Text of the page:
Two Days in Melaka: Hidden Art Treasurers, History and Fun!
Getting to Melaka
To get to our two days in Melaka, first we had to get a bus. We took an Uber to the main (south) bus station (TBS), from where we bought a ticket for the princely sum of MYR 15 each. Clearly a bargain. The bus took around 2 1/2 hours and it was ok comfort wise. Not the same standards as the South American buses, but that said a tiny fraction of the cost too. It did the job!!
On arrival we took another Uber for MYR 6 to Hotel Puri, our accommodation for our two days in Melaka.
A Bit of History
Most people who know me, or read this blog (thanks Mom!) know that I’m a bit of a history nerd (thanks to Mr Smith, my history teacher). So, Melaka is in the so called “History State” so it was bound to be on our itinerary. The city centre itself is an UNESCO World Heritage Site.
It began life as a successful Sultanate, with good relationships with China. This relationship’s influence can be seen everywhere. The Portuguese then colonised the area, followed by the Dutch and then the British. It was then under Japanese control during WWII before finally begin part of the independent country of Malaysia.
We arrived to see a massive Tesco sign, not quite the historic capital that we expected!
Eating and Drinking Melakan Style
Of course, our first priority when visiting anywhere is where we are going to eat. So for our two days in Melaka we were keen to search some good food out. There is a good variety here with a strong Chinese influence. We ate in Bistro 1673 and the Geographer. Both places were really good with plenty of vegetarian choices too. We did also eat in our hotel but I wouldn’t recommend.
There seems to be a lot of durian fruit products here that you can have any way you like. A local speciality is chicken curry in a large bread bun. As I don’t eat chicken and Greg doesn’t eat bread we didn’t try but it looked cool!
We had read that one or two days in Melaka were enough and we would say that’s true. As usual, we were unlucky with the weather and it rained HARD every day and evening from 3pm onwards. Despite this, we managed to get ourselves around, so here are our experiences.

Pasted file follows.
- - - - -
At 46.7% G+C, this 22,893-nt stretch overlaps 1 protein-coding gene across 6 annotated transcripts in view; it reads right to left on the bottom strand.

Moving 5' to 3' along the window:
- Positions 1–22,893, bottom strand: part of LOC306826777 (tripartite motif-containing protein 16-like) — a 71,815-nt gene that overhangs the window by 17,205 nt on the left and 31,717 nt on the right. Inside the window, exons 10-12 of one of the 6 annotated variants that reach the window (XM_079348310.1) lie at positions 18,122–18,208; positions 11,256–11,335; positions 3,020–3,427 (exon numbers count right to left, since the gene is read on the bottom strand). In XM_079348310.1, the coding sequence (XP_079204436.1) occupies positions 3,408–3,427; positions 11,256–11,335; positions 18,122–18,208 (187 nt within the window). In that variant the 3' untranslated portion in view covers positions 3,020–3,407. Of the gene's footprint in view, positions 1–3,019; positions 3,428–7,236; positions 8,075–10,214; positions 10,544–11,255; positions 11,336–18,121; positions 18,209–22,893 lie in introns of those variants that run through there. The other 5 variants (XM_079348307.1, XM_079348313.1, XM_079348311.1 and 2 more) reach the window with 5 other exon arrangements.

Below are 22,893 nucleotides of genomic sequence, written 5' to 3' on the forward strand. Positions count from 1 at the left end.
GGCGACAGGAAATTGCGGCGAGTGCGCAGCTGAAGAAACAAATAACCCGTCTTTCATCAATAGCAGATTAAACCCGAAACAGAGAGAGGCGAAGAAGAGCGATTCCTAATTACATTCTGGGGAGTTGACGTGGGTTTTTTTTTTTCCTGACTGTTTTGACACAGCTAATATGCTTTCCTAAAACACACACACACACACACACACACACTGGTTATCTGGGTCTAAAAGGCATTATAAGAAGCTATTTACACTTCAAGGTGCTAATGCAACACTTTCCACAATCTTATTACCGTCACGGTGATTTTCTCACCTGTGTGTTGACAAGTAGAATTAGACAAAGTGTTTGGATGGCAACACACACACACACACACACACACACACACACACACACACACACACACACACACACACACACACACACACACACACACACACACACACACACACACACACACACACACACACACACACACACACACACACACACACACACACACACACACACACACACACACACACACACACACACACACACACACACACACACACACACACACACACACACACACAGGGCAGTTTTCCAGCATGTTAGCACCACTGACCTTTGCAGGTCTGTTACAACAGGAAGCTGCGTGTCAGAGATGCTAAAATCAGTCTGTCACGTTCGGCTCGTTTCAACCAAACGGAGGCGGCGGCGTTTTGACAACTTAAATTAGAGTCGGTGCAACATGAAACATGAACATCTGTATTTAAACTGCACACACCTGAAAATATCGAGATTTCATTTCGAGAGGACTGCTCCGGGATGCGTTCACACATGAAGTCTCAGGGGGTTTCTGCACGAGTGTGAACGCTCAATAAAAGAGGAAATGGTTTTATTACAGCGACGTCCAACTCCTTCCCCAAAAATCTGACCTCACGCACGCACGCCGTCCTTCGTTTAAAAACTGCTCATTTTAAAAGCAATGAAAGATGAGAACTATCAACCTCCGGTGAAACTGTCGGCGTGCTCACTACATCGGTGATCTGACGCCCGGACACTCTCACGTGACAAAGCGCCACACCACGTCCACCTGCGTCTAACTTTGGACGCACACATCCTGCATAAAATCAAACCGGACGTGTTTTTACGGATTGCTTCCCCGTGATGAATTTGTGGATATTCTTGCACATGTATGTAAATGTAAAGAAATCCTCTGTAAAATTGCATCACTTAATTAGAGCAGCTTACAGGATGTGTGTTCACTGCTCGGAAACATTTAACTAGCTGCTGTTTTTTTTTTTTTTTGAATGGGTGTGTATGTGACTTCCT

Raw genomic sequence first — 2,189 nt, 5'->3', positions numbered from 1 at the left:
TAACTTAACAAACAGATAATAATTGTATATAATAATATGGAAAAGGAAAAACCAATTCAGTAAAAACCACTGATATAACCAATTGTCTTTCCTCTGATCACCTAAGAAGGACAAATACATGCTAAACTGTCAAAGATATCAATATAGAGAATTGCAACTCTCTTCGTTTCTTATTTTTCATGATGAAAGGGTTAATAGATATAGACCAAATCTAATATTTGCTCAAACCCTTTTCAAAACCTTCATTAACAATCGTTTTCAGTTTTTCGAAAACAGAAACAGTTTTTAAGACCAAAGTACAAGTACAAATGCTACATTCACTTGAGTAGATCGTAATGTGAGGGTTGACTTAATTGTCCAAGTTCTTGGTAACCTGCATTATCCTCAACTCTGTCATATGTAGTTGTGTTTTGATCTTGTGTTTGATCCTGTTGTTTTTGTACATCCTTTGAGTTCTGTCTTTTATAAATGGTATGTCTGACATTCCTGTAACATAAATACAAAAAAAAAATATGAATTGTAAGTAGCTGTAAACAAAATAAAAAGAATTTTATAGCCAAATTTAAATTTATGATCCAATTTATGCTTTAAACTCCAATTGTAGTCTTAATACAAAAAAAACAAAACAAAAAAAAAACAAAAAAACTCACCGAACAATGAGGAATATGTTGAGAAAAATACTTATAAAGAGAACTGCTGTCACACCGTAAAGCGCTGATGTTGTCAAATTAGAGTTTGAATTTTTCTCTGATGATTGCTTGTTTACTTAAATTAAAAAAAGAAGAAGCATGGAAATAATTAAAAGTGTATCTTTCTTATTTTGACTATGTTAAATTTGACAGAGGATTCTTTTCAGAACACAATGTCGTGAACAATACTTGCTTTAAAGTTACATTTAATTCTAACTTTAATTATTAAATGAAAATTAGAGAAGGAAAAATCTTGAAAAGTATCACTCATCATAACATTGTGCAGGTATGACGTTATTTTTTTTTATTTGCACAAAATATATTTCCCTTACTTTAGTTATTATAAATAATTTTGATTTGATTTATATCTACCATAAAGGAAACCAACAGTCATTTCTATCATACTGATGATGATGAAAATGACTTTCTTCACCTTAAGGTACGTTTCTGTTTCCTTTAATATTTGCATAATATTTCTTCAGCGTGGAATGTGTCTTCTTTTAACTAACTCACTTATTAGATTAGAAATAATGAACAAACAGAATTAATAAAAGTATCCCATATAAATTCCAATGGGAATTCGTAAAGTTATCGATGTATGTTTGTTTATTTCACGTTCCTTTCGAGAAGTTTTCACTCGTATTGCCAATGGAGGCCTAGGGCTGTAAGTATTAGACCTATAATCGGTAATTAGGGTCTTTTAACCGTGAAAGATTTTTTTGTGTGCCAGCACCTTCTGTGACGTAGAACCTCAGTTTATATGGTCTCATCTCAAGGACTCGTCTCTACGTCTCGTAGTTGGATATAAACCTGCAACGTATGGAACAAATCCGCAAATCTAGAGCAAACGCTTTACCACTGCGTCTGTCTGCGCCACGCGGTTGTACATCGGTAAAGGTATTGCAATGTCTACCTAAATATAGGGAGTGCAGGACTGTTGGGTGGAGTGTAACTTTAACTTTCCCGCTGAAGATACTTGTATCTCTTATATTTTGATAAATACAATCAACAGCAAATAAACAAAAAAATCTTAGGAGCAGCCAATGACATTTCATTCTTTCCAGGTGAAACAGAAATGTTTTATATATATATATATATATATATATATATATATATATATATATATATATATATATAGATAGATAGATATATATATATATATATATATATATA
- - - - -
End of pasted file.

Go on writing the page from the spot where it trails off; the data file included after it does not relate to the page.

The Stadthuys and Christ Church
I guess if we were Dutch, these buildings would have held more interest to us. As it was, they were incredible to look at with their red facade, but that’s about it. Our two days in Melaka didn’t really include many Dutch highlights.
Other people clearly love this place though as there are many tourist facilities nearby. I managed to buy a hat (humidity hair strikes again) for less than £5 from one of the many stalls around. A highlight (for Greg) was me burning my bum on the I “heart” Melaka sign! Man, it was hot!!!! We also spent time chatting to a local dancing man that charges you for dancing with him, as you do. Also watching the many tricycles plying their trade.
Melaka Sultanate Palace
I went to the palace on my own, Greg isn’t such a history buff! It was quite interesting. The building resembled a few that I’d seen in Japan. It told the story of the Sultans of Melaka, in what was a tough environment. There were mannequins to act out scenes, which hilarious all looked like Colonel Gaddafi. It was like a bulk lot became available and they were then made to ‘look” Chinese, Thai, Japanese, European whatever. I probably looked like a complete idiot giggling my way around.
Proclamation of Independence Memorial & Kota A’Famosa
These are just outside of the Sultanate Palace. The A’Famosa was originally built by the Portuguese as a fortress. It is very well photographed and it is impossible to get a photo without it being photobombed by many.
St Paul’s Church & Dutch Graveyard
In the same area is St Paul’s Church, built by the Portuguese. It is in remarkably good condition considering it’s age.
Cheng Hoon Teng Temple
This is the oldest Chinese temple in Malaysia, built in 1646. There are ornate carvings on the roof showing mythological figures. You are free to walk around. But obviously be respectful to those around you.
There are so many museums here that you could spend a week looking around I am sure, but they are quite Malaysian specific so I’m not sure that we would have gotten much out of it.
The old town is really easy to walk around, or you can take one of the colourful tricycles around. These are hilarious, blasting out ultra loud teen pop music everywhere they go.
Greg had found details of street art in Melaka. We are both big fans of art in general, but particularly street art so we set off to find it. I think that this was perhaps the highlight of our two days in Melaka. We were off the beaten path seeing many different sights and meeting the locals.
Next, we head back to KL then onto the Cameron Highlands. It’s time for tea!